Over the last two weeks, representatives of the Baha’i International Community (BIC) have been participating in discussions at the 2021 United Nations Climate Change Conference, known as COP26, highlighting the need for rethinking the relationship between society and the natural world.
“Humanity is at a pivotal moment when it must recognize its essential oneness — that we all share the same atmosphere and that cooperation among all nations is needed in order to address the pressing, existential questions that we will face in the coming decades,” says Daniel Perell, a representative from the New York Office of the BIC at the conference.
Mr. Perell was joined in the BIC delegation to the conference by Serik Tokbolat from Kazakhstan, Peter Aburi from Kenya, and Maja Groff from the Netherlands.
In their contributions to discussions, the BIC representatives offered a number of concrete proposals. “There is a need for a mechanism to coordinate aspects of humanity’s relationship with the natural world,” said Mr. Perell.
“Such a mechanism could, for example, serve to mobilize financial resources around environmental goals, and oversee their distribution. It could support national governments in transitioning away from environmentally harmful policies to establishing more sustainable alternatives.”
Mr. Perell continued, explaining that while this is just one possible way of organizing efforts, the important thing is to ensure that consensus is followed through to implementation and that any approach or mechanism to address climate change is viewed holistically. He stated: “Ultimately, disparate environmental governing bodies and treaties, if brought together under one umbrella, would ensure greater coherence in governance systems that oversee climate change.”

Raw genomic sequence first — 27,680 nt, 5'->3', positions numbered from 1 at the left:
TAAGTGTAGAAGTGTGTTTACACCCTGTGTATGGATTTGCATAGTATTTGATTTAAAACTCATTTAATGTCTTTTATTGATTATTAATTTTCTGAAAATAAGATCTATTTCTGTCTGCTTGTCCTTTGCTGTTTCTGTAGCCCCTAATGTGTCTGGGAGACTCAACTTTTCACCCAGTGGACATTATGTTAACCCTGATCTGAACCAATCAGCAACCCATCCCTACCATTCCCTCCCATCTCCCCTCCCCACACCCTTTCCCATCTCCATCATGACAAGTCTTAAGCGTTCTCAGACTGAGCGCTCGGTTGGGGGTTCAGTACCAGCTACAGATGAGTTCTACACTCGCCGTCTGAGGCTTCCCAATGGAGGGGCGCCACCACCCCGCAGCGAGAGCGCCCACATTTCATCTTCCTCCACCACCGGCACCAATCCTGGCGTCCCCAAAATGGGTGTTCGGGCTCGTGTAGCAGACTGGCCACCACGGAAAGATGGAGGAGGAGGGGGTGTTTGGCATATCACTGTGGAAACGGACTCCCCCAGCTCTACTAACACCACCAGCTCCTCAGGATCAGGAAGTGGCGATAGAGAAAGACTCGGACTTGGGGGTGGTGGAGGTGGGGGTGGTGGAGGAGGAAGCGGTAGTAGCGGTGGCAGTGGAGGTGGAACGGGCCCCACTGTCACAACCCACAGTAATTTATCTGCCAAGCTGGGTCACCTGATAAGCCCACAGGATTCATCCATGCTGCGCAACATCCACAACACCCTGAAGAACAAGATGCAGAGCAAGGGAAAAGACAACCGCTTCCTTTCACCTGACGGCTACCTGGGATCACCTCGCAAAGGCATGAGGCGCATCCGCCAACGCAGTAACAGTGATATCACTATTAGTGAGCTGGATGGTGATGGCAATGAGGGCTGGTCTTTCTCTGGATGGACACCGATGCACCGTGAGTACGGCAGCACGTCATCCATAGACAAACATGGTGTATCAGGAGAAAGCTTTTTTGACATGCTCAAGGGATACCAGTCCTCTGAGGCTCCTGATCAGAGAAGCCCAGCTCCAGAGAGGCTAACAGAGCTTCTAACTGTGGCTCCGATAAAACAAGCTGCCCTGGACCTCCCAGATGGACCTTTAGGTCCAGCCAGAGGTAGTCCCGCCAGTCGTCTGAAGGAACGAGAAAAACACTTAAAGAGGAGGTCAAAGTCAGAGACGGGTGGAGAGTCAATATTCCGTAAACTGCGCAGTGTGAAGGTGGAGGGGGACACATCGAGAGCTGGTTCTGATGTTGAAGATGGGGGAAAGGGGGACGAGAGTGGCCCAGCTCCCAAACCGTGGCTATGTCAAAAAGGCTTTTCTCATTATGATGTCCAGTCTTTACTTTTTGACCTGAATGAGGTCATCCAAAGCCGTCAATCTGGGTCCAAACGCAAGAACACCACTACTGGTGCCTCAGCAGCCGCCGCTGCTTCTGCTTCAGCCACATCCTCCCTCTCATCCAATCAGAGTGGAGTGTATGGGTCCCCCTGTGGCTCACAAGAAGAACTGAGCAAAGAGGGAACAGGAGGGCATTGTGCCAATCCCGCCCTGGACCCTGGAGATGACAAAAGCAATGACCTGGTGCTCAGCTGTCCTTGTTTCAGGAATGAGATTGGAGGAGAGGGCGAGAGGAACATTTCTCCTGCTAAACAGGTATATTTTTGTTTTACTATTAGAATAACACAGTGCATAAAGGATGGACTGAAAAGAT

The twelve-day conference concluded on Friday, November 12th, and brought together more than 120 world leaders, as well as numerous civil society organizations, journalists and media outlets, businesses, and climate activists in Glasgow, Scotland, to examine global efforts addressing climate change.
In their contributions to discussions, the BIC representatives explored moral questions of consumption and excessive materialism that are associated with the exploitation and degradation of the environment.
“Development is often measured in terms of expanding the ability to acquire material goods. Notions of what constitutes progress must be urgently re-examined before climate change leads to irreversible consequences,” said Dr. Tokbolat.
Mr. Aburi expanded further, stating: “Movement in this direction will require economic arrangements to be disciplined according to lofty ideals and the common good.”
Other themes highlighted by the BIC delegates at different forums included the role of international structures in addressing environmental challenges, which the BIC has explored in its statement “A Governance Befitting: Humanity and the Path Toward a Just Global Order.”
At a discussion held by the International Environment Forum, a Baha’i-inspired organization, Ms. Groff explained how greater collaboration and the sharing of knowledge among countries can significantly contribute to climate action. “We have a suggestion for a global climate policy clearinghouse so that states can share experiences, learn from best practices, and really accelerate the implementation of climate policies,” she said.
The BIC representatives also noted the important role that individuals can play in addressing climate change.
“The pandemic has shown us the power of local action by individuals. We have seen a real galvanizing force toward the common good among families, friends, and neighbors,” said Mr. Perell at a discussion held by the World Wildlife Fund.
He added: “This is a source of hope from which we can draw lessons and apply them to discussions in these forums as we collectively confront the multiple challenges that humanity is facing.”
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